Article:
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Learn from your past budgeting mistakes in the new year

by on January 12, 2017 10:44 AM

Retail stores make 20 to 30 percent of their revenue in the last five weeks of the year. What did that mean for your December budget? Odds are, you did not save all year to cover the December expenditures, and the holidays wrecked any attempt at budgeting.
Approximately one-third of adults do save for the holidays. But, an alarmingly equal number of adults wind up dipping into their emergency or even retirement savings to purchase presents or deck the halls, according to a survey by investment firm T. Rowe Price. If this sounds familiar, make this New Year's the one where you transform your spending habits. Your December 2017 self will thank you.
People tend to forget about sporadic expenses or the distant future until it's too late. But taking the right steps now will make a big difference in your financial future, whether the focus is on next December or on
fifteen 15 years from now.
Resorting to the holiday-buying mindset versus budgeting or saving is common during the end of the year. As reported by Fortune, a T. Rowe Price survey showed that 30 percent of parents who do not put aside money regularly for retirement still save for the holidays. Furthermore, 28 percent of parents who prioritize saving for holiday gifts do not save for college for their children.
You don’t have to give up big, one-time purchases or small luxuries to save. The initial steps involve creating a budget and developing a greater awareness of things that trigger your overspending or undersaving patterns. It can by tempting to satisfy the teens now with the latest hot gaming system or a television several inches wider than the previous one, but are those items really in the budget? If not, the holidays may not be the best time to acquire them - especially since just about anything can be saved for if you have the appropriate budget and stick to it.
Making sure that your financial picture is better next year requires two elements: improving budgeting for the
new year and putting a priority on saving for long-term items, such as your future retirement. Both elements require a look back at your spending habits.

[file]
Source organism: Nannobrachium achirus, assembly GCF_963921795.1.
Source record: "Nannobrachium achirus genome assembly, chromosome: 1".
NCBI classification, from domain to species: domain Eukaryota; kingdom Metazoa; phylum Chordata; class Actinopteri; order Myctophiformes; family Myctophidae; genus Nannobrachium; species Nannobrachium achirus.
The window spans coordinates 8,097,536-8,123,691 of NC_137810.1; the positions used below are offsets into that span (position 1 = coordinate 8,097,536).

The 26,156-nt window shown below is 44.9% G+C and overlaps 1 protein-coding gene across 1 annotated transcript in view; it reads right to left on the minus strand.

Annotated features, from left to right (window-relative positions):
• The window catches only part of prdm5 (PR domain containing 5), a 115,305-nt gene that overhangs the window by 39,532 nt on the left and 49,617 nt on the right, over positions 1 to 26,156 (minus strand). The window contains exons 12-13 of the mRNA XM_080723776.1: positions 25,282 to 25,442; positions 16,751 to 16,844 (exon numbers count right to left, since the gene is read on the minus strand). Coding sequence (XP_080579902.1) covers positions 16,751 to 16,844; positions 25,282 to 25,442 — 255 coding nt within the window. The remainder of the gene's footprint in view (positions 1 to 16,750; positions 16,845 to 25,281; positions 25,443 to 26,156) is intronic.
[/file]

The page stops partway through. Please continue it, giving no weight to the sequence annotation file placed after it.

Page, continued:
Take a look at your spending both routine expenditures and discretionary ones for the last three months of the year. This helps you tally your holiday spending and identify other one-time purchases. Set up separate columns for your regular monthly expenditures, seasonal spending such as holiday gifts, and other unusual expenses.
Then, take a look at your current investments, for retirement and other long-term goals. A "risk stress test" can help determine if you are on track or would be easily derailed by an economic downturn. Using various models, a financial stress test analyzes various scenarios, such as an increase in interest rates, and their potential impact.
Both of these "research" efforts enable you to set a budget that helps you prepare for next December and years down the road.
Making a budget is a New Year's resolution that many people set. However, they often stray from it when they need to spend on an unexpected car repair, wedding or major medical expense.
To start your budget, use the findings from allocating the last three months on the spreadsheet. Break out fixed or required costs for the year, such as insurance, housing, car payment and other regular expenditures. Don't forget things that are required but not monthly, like property taxes or yearly checkups. Also, be sure to include minimum payments on loans or credit cards as non-optional items.
Saving is the one item people often forget to put on the mandatory expense list. However, some money should be budgeted monthly for retirement savings as well as emergency funds.
In a separate column, list anything that is optional, such as holiday spending and travel. These are the items that are nice to do, but are truly discretionary.
Food and clothing are two areas that various experts put in either bucket. Yes, some food and clothes are mandatory expenditures. But, the money spent in these two categories should have minimums, with larger amounts viewed as discretionary. The idea is to really hone in on the necessities, which in your budget may not include frequenting expensive restaurants.
Next, take a look at your income to determine how much extra money you have after monthly expenses are covered. Factor in any bonuses or variables in your income level to determine how much can be allocated to additional savings as well as the discretionary items, like gift giving. It is best to split this money into two buckets: short-term savings and long-term investment accounts. This helps you stay away from that worst of financial options: touching retirement funds when you're in a pinch.
Staying within a budget is not easy, even when you're doing everything right. To boost your chance of success, keep track of your spending each month and review your progress throughout the year. This helps you avoid surprises when those unplanned expenses arise, and will make sure you're prepared when next fall's onslaught of advertisements and holiday displays begins.
Ash Toumayants is the founder of Strong Tower Associates, a financial planning firm located in State College.


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